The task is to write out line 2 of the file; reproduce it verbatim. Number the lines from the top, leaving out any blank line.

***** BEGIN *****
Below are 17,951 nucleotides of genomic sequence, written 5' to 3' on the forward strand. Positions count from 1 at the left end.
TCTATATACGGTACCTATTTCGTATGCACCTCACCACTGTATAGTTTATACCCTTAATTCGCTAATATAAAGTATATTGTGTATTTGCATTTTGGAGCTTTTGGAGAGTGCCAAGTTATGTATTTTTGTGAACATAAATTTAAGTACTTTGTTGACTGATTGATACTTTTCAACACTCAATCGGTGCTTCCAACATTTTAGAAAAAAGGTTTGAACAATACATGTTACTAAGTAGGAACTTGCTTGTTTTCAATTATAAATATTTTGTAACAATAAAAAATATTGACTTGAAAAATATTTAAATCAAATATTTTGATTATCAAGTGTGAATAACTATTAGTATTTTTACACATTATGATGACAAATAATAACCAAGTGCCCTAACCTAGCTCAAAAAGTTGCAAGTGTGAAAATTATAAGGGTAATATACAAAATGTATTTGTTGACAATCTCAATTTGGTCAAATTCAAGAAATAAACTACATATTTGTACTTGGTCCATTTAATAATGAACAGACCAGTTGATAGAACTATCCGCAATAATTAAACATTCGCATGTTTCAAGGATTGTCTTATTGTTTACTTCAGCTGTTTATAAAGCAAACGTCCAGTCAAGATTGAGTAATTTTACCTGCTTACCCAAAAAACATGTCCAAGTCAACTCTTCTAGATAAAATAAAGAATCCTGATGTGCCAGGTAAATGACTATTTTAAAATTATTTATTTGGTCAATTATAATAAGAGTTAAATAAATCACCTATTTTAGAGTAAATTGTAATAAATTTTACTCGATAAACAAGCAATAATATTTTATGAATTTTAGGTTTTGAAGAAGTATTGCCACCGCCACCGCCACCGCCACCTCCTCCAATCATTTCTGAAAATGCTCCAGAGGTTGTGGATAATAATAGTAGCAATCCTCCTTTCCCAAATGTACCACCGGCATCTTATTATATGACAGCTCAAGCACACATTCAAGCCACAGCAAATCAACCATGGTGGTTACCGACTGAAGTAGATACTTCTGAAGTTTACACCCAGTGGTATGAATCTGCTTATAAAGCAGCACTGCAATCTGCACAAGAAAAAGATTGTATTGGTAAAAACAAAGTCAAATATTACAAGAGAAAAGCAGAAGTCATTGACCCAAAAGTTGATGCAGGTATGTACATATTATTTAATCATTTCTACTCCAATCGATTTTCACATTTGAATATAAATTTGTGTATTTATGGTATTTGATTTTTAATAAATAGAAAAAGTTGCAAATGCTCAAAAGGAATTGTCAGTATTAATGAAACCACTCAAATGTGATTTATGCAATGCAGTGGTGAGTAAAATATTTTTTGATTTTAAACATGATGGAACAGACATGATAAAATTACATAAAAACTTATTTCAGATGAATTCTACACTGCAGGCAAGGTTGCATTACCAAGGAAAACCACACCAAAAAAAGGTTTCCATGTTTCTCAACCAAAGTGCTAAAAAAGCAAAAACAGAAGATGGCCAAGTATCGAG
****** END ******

TCTATATACGGTACCTATTTCGTATGCACCTCACCACTGTATAGTTTATACCCTTAATTCGCTAATATAAAGTATATTGTGTATTTGCATTTTGGAGCTTTTGGAGAGTGCCAAGTTATGTATTTTTGTGAACATAAATTTAAGTACTTTGTTGACTGATTGATACTTTTCAACACTCAATCGGTGCTTCCAACATTTTAGAAAAAAGGTTTGAACAATACATGTTACTAAGTAGGAACTTGCTTGTTTTCAATTATAAATATTTTGTAACAATAAAAAATATTGACTTGAAAAATATTTAAATCAAATATTTTGATTATCAAGTGTGAATAACTATTAGTATTTTTACACATTATGATGACAAATAATAACCAAGTGCCCTAACCTAGCTCAAAAAGTTGCAAGTGTGAAAATTATAAGGGTAATATACAAAATGTATTTGTTGACAATCTCAATTTGGTCAAATTCAAGAAATAAACTACATATTTGTACTTGGTCCATTTAATAATGAACAGACCAGTTGATAGAACTATCCGCAATAATTAAACATTCGCATGTTTCAAGGATTGTCTTATTGTTTACTTCAGCTGTTTATAAAGCAAACGTCCAGTCAAGATTGAGTAATTTTACCTGCTTACCCAAAAAACATGTCCAAGTCAACTCTTCTAGATAAAATAAAGAATCCTGATGTGCCAGGTAAATGACTATTTTAAAATTATTTATTTGGTCAATTATAATAAGAGTTAAATAAATCACCTATTTTAGAGTAAATTGTAATAAATTTTACTCGATAAACAAGCAATAATATTTTATGAATTTTAGGTTTTGAAGAAGTATTGCCACCGCCACCGCCACCGCCACCTCCTCCAATCATTTCTGAAAATGCTCCAGAGGTTGTGGATAATAATAGTAGCAATCCTCCTTTCCCAAATGTACCACCGGCATCTTATTATATGACAGCTCAAGCACACATTCAAGCCACAGCAAATCAACCATGGTGGTTACCGACTGAAGTAGATACTTCTGAAGTTTACACCCAGTGGTATGAATCTGCTTATAAAGCAGCACTGCAATCTGCACAAGAAAAAGATTGTATTGGTAAAAACAAAGTCAAATATTACAAGAGAAAAGCAGAAGTCATTGACCCAAAAGTTGATGCAGGTATGTACATATTATTTAATCATTTCTACTCCAATCGATTTTCACATTTGAATATAAATTTGTGTATTTATGGTATTTGATTTTTAATAAATAGAAAAAGTTGCAAATGCTCAAAAGGAATTGTCAGTATTAATGAAACCACTCAAATGTGATTTATGCAATGCAGTGGTGAGTAAAATATTTTTTGATTTTAAACATGATGGAACAGACATGATAAAATTACATAAAAACTTATTTCAGATGAATTCTACACTGCAGGCAAGGTTGCATTACCAAGGAAAACCACACCAAAAAAAGGTTTCCATGTTTCTCAACCAAAGTGCTAAAAAAGCAAAAACAGAAGATGGCCAAGTATCGAG